The Bivins House is a large brick mansion that is now the location of the Amarillo Chamber of Commerce. It was built by its namesake, Lee Bivins (1862-1929), in 1905. Bivins was an important figure in Amarillo during the late 19th and early 20th centuries. A successful oilman and rancher, Bivins was also a philanthropist and civic leader, serving as city commissioner and then mayor. In terms of architecture, the house is a fine example of the Georgian Revival style. It features Edwardian bay windows, leaded glass, large dormer windows, a two-story portico, limestone trim, and other decorative elements.
Backstory and Context
Lee Bivins was born on October 7, 1862 in Grayson County, Texas. His father was a rancher, owner of a mercantile store, and also operated the first mill in the county. Bivins followed in his father's footsteps, acquiring his own herd of cattle and operating two general store before he was 20 years old. He married his wife, Mary Gilbert, whom he had known since childhood, in 1882 (they would have two daughters and two sons; only the sons survived into adulthood). In 1889, Bivins established a store and wheat mill in the town of Claude and also bought a ranch few miles to the southwest. He was elected county commissioner the next year. Within a few years, he and his family moved to Amarillo after he bought a ranch northwest of the town. And as noted above, he built the house in 1905.
In the coming years Bivins purchased more and more land. At the time of his death he owned around 500,000 acres, which made him the largest cattle ranch owner in the world. He usually owned approximately 60,000 cattle as well. In addition, large natural gas and oil deposits were found on his land as well. Bivins also owned property in Amarillo and was a stockholder in many firms in the Panhandle. In Amarillo, he played a role in establishing the city's first airport (called the Panhandle Aerial Service and Transportation Company) and became its first president. He was elected mayor in 1925 and served in that position until he died of a heard attack in 1929. He was buried in Llano Cemetery.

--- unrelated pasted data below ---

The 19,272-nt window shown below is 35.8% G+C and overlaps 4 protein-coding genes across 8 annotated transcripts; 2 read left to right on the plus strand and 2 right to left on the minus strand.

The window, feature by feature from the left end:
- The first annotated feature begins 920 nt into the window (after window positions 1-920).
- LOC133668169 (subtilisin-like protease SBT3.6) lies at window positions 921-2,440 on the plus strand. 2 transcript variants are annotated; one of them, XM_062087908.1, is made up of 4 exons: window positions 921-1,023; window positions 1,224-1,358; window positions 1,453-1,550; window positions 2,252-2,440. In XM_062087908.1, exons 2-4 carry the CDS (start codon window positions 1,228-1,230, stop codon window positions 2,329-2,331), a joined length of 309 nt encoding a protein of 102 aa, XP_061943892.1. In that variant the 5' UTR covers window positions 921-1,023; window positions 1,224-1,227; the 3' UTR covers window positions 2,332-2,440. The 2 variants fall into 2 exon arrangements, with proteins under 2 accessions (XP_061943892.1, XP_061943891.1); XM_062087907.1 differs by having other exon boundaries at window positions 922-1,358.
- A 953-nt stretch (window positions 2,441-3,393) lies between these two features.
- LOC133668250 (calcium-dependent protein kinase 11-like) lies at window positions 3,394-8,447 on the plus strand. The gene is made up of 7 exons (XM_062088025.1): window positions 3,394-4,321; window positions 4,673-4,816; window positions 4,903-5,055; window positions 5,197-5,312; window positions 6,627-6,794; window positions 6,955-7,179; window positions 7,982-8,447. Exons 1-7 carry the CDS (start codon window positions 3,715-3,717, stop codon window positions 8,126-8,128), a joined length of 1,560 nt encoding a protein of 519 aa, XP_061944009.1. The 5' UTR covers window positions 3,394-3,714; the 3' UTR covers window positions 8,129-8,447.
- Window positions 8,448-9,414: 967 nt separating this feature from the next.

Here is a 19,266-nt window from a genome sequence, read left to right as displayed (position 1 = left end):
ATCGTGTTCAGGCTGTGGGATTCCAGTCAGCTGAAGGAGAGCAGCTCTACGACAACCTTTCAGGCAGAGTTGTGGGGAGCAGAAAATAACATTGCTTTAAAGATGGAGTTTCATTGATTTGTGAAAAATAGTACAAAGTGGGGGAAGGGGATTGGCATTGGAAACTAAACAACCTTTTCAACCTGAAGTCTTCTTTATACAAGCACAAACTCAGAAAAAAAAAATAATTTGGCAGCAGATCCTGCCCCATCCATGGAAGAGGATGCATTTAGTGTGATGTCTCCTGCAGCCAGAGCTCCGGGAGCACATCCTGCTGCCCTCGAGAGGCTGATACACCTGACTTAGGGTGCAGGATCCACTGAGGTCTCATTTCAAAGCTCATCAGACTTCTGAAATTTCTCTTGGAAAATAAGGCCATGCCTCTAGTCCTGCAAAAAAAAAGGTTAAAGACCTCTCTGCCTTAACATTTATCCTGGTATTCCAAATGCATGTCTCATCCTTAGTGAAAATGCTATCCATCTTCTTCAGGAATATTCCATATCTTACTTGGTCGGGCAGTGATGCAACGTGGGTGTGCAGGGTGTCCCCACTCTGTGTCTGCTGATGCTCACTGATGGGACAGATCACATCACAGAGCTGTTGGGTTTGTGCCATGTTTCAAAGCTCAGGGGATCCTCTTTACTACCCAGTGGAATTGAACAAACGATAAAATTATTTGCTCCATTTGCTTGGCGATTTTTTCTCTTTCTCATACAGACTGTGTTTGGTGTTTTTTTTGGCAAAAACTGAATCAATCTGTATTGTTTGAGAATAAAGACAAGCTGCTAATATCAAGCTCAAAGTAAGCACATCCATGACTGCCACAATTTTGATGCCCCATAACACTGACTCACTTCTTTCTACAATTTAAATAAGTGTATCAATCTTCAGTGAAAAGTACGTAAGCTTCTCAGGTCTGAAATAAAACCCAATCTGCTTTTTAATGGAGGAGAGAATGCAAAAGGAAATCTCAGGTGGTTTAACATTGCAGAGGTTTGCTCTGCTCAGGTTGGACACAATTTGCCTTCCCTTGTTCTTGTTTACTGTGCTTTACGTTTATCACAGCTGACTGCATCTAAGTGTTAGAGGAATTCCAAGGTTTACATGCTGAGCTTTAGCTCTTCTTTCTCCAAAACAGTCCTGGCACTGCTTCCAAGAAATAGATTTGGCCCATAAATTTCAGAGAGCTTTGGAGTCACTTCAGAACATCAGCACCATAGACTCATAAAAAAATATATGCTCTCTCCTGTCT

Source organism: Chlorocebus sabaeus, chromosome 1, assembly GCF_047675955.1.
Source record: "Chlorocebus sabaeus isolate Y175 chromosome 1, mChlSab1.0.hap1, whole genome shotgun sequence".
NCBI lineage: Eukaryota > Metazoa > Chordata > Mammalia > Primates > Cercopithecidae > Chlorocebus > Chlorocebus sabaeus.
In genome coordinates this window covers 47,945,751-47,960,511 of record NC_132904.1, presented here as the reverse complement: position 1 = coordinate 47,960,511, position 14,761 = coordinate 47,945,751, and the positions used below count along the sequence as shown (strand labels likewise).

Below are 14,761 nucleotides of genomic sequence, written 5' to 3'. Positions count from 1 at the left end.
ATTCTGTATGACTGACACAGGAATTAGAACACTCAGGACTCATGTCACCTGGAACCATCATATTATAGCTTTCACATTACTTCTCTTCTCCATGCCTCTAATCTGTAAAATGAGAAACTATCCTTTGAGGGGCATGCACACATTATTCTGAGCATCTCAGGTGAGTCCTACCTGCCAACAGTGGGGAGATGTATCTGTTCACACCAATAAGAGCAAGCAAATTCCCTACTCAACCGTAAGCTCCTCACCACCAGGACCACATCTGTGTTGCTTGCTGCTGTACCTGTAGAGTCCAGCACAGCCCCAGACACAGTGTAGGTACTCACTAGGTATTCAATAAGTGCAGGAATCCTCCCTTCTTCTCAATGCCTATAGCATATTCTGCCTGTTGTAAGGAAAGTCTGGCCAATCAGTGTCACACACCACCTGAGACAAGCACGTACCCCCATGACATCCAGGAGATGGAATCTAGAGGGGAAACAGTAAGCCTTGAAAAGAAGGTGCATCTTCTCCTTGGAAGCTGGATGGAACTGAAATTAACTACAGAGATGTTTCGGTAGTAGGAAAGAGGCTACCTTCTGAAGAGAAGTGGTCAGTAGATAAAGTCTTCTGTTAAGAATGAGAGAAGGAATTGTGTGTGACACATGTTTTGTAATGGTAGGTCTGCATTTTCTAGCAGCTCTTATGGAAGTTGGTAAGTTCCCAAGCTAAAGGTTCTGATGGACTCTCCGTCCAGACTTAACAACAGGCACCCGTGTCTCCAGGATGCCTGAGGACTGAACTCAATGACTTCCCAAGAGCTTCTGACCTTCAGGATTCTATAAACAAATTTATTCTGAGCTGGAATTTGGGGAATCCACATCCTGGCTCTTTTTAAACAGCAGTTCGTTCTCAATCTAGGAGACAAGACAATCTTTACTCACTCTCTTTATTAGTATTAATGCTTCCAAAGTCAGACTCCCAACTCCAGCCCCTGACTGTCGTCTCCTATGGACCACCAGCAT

Hume, Gary L. "Bivins House." National Park Service - National Register of Historic Places Nomination Form. December 31, 1974. https://catalog.archives.gov/OpaAPI/media/40973206/content/electronic-records/rg-079/NPS_TX/74002088.pdf.
Anderson, H. Allen. "Lee, Bivins." Handbook of Texas Online. Accessed November 25, 2019. https://tshaonline.org/handbook/online/articles/fbi23.
Rene Gomez, via Wikimedia Commons: https://en.wikipedia.org/wiki/National_Register_of_Historic_Places_listings_in_Potter_County,_Texas#/media/File:BivinsHouse_(1_of_1).jpg